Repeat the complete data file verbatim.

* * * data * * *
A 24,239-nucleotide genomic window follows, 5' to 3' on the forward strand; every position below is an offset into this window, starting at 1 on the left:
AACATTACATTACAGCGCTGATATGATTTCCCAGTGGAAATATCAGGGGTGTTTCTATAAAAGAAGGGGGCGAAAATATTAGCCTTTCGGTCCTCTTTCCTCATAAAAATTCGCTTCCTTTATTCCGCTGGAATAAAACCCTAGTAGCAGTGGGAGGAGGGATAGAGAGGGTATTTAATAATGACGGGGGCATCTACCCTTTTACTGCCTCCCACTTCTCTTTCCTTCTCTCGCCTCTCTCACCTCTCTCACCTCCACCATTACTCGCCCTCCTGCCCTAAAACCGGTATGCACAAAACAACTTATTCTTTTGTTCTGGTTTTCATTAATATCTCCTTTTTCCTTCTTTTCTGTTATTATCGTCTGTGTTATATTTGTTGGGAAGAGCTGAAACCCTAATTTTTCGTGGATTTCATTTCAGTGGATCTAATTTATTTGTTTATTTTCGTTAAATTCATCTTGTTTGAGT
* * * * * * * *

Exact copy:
A 24,239-nucleotide genomic window follows, 5' to 3' on the forward strand; every position below is an offset into this window, starting at 1 on the left:
AACATTACATTACAGCGCTGATATGATTTCCCAGTGGAAATATCAGGGGTGTTTCTATAAAAGAAGGGGGCGAAAATATTAGCCTTTCGGTCCTCTTTCCTCATAAAAATTCGCTTCCTTTATTCCGCTGGAATAAAACCCTAGTAGCAGTGGGAGGAGGGATAGAGAGGGTATTTAATAATGACGGGGGCATCTACCCTTTTACTGCCTCCCACTTCTCTTTCCTTCTCTCGCCTCTCTCACCTCTCTCACCTCCACCATTACTCGCCCTCCTGCCCTAAAACCGGTATGCACAAAACAACTTATTCTTTTGTTCTGGTTTTCATTAATATCTCCTTTTTCCTTCTTTTCTGTTATTATCGTCTGTGTTATATTTGTTGGGAAGAGCTGAAACCCTAATTTTTCGTGGATTTCATTTCAGTGGATCTAATTTATTTGTTTATTTTCGTTAAATTCATCTTGTTTGAGT